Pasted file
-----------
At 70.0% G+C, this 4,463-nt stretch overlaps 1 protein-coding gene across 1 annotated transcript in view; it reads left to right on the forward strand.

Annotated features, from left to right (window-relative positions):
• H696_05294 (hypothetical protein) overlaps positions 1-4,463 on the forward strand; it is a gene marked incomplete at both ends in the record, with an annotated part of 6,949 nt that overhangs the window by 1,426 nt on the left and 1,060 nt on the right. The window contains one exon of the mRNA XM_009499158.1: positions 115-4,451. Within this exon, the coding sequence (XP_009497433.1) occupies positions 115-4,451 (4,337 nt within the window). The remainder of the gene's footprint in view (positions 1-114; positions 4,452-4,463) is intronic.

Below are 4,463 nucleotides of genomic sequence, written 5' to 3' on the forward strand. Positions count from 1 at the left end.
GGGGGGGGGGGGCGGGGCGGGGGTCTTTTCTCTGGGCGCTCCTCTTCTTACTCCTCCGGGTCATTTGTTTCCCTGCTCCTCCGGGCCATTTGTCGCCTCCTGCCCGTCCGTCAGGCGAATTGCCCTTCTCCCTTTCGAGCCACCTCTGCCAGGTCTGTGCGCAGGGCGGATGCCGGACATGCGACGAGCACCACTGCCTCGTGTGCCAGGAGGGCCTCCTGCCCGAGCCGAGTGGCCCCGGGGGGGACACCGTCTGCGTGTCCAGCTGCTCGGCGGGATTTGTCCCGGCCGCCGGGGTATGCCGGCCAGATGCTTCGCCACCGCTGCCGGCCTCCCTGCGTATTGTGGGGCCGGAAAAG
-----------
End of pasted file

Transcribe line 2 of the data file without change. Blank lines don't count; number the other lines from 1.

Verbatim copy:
Annotated features, from left to right (window-relative positions):